27 April 2017

A History of Bakelite

Bakelite is an early form of brittle plastic, made up of formaldehyde and phenol. One of the first plastics made of synthetic components- Bakelite was renowned for its electrical non-conductivity and heat-resistant properties. It was utilized in electrical insulators, radio and telephone casings, and to produce products ranging from kitchen utensils , to jewellery, to firearms !

In the 1920s it became a popular material for jewellery. Legendary designer Coco Chanel was one of the first to set a trend when she included Bakelite bracelets in her costume jewellery collections. Another was designer Elsa Schiaparelli who used Bakelite for jewellery and specially designed dress buttons.
 
Bakelite color chart 1924



Throughout World War II, Bakelite was used to manufacture patriotic wartime jewellery alongside a range of wartime equipment including pilot's goggles and field telephones.

Diana Vreeland, editor of Vogue from 1963-1971, had a special passion for Bakelite, featuring it regularly in the taste-setting pages of her magazine. The plastic then went on to be used to create presentation boxes for Breitling watches.

The "retro" charm of old Bakelite products has made them collectible, and at Grays we have selected for you a range of wonderful dealers with some truly superb Bakelite items...

Bakelite Pavone Dancing Couple Brooch available from Linda Bee

An Art Deco chrome bangle with green/yellow Bakelite disk clasp available from Gillian Horsup Vintage Jewellery

Assorted Bakelite jewellery available from Gillian Horsup Vintage Jewellery
Vintage circular bakelite decorated box available from MGN Collectables

An Art Deco brooch with a central green Bakelite piece available from Gillian Horsup Vintage Jewellery




20 April 2017

A History of Malachite


Malachite may not enjoy the cachet of the diamond or the musgravite minerals, but it has a rich and intriguing history; having been mined in Ancient Egypt from as early as 4,000 BCE.

The Ancient Egyptians associated the colour green with death and resurrection as well as life and fertility. They believed in an afterlife of eternal paradise, which resembled their lives with the absence of pain or suffering, named the 'Field of Malachite'.

Since antiquity, malachite has been used to create gemstones, sculptures, ornaments; even powdered cosmetics! It was used as a pigment for green paint up until around 1800, when synthetic greens became widely available.

A fashion for malachite revived during the Victorian Age, used in fine jewellery for the English gentry and grand sculpture in the palaces of the Russian Tsars.

During the roaring twenties, malachite was back in vogue after the discovery of Tutankhamen's tomb in 1922 led to a popular fascination with all things Egyptian.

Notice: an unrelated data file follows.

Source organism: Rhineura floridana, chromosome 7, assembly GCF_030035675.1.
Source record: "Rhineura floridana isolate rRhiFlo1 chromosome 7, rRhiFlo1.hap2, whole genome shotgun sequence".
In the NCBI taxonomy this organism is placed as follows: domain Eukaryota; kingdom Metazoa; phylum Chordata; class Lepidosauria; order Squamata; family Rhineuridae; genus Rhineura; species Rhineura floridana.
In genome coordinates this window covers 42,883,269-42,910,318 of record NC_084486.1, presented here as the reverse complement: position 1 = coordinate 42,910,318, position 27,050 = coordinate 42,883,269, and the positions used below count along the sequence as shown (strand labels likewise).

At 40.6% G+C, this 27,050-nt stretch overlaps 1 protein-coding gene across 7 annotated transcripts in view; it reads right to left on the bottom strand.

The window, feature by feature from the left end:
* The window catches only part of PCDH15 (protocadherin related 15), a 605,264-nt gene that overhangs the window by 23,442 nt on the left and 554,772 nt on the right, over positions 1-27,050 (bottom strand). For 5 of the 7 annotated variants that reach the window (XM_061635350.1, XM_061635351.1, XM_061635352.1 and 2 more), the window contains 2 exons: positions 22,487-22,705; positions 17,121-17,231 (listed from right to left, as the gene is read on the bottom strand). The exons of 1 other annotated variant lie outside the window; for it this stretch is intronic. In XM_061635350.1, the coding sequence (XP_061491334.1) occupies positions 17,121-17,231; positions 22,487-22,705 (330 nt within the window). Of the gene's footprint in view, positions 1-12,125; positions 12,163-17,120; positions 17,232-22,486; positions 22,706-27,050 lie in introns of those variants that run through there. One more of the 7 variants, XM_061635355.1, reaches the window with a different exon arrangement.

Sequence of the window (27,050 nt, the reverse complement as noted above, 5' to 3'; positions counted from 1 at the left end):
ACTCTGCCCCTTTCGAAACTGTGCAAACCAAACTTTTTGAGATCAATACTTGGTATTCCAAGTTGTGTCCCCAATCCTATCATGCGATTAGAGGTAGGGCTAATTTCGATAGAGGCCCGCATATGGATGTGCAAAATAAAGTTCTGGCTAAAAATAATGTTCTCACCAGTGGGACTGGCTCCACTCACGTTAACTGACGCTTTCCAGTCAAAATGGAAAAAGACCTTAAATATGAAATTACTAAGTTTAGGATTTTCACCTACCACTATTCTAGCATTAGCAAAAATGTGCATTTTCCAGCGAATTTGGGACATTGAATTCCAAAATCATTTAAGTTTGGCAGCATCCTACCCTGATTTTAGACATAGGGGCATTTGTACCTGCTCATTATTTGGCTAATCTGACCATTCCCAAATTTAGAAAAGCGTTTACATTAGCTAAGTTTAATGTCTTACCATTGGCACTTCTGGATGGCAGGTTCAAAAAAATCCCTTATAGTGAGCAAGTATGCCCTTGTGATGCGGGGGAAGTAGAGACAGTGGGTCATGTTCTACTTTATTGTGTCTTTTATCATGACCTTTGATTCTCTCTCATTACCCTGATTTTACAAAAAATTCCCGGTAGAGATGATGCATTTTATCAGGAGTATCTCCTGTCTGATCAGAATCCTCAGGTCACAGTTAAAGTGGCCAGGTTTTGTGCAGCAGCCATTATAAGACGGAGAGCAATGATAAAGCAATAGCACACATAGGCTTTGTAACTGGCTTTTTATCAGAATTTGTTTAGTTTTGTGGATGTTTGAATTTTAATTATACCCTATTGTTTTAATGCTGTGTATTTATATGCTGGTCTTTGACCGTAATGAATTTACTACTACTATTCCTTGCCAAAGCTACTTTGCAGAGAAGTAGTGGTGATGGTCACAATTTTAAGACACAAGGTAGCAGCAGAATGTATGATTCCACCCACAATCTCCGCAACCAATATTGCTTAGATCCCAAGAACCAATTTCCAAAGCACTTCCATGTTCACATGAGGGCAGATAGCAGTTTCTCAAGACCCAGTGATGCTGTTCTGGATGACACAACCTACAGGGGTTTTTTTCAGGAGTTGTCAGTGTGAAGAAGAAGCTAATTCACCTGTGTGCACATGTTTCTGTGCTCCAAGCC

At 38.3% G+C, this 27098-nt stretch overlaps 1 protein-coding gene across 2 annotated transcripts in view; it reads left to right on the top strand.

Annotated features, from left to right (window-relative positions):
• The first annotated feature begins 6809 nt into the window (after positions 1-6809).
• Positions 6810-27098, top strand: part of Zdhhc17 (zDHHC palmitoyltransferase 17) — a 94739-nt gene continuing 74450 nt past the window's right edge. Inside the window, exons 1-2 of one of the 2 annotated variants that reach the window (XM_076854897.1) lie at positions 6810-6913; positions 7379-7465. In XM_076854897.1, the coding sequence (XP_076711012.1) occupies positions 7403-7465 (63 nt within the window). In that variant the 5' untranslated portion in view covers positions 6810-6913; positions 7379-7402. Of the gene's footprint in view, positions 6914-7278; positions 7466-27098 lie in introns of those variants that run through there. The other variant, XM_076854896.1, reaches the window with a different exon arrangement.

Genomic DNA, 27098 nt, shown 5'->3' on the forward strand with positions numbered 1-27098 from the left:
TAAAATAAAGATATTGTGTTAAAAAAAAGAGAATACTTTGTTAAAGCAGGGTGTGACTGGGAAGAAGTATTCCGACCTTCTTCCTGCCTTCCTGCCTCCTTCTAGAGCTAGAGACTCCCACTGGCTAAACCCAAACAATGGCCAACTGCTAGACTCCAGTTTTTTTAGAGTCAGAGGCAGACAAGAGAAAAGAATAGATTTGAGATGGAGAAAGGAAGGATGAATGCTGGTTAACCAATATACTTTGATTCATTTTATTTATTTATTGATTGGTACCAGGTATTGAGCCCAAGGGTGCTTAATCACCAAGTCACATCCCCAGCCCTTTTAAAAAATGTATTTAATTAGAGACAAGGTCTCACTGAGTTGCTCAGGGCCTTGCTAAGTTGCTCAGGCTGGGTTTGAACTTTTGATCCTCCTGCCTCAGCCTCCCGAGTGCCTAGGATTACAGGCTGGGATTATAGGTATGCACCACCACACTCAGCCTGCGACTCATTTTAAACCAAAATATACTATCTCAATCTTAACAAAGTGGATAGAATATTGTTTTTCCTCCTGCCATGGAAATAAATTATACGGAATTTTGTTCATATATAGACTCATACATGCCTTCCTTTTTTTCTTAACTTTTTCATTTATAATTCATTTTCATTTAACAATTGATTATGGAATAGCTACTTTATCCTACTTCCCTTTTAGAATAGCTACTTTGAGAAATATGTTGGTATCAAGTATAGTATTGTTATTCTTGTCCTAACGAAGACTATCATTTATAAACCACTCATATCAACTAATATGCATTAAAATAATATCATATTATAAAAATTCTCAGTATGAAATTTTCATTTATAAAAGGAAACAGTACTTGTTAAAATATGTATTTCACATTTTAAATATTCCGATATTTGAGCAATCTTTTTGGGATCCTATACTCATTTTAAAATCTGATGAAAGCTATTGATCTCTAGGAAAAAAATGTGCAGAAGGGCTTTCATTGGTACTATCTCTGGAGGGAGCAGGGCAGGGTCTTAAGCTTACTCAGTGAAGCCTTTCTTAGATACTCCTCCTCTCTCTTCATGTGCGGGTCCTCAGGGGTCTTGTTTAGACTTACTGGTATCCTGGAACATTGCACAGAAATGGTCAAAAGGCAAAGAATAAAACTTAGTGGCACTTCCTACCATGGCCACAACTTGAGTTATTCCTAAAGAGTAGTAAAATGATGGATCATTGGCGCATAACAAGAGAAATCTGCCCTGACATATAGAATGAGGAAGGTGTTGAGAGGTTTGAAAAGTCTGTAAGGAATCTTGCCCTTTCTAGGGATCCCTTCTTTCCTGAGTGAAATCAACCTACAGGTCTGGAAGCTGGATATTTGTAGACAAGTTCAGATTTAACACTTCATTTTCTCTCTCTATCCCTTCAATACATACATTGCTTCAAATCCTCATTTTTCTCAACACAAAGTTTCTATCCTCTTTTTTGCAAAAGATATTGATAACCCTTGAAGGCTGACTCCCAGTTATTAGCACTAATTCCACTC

Here at Gray's we have gone searching for some antique items containing this fascinating mineral...



 Apolished Malachite/Chrysocalla, Freeform, 15.5 x 10 inches, Contemporary, Democratic Republic of Congo. Offered by Al Khatib Antiques  




Gold Stick Pin with Malachite Cameo in the classical revival style c.1820 approx. 4.75 inches, British. Offered by Christopher Cavey & Associates







Gold and Malachite Salamander Tie Pin (two views), Victorian c.1880 approx 3.5 inches, Probably English. Offered by The Antique Jewellery Company



Art Deco Diamond and Malachite Drop Earrings, 1920-35, 32mm length, European. Offered by The Antique Jewellery Company


6 April 2017

Depictions of Empire in Art & Antiques

The British began to establish overseas colonies in the 16th century. By 1783 Britain had a large empire, with colonies in America and the West Indies. This 'first British Empire' came to an end after the American Revolution. However, in the 19th century, the British built a second worldwide empire, India, based on British sea-power and huge conquests in Africa.

At its height in 1922, the British Empire governed a fifth of the world’s population and a quarter of the world’s total land area.

This colonisation had a profound effect on artists and last year's exhibition - Artist and Empire at Tate Britain - displayed some 200 paintings, drawings, sculptures and artefacts spanning more than 400 years, from the 16th century to the present.

We discovered a few artefacts at Grays associated with The British Empire.

Doulton Lambethware depicting General Gordon. Gordon was a British Army officer and administrator. He saw action in the Crimean War as an officer in the British Army. Available from Leon's Militaria.

Cold cast bronze of Winston Churchill. Available from Leon's Militaria.


Admiral Lord Nelson jug, Staffordshire Pottery, c1840s. Available from Leon's Militaria.

Duke of Wellington jug, Staffordshire Pottery, c1850s. Available from Leon's Militaria

Meat paste jar depicting the Crimean War, Prattware, c1850s. Available from Leon's Militaria.


Bronze East Indian soldier, 18-19th century. Available from Peter Sloane.


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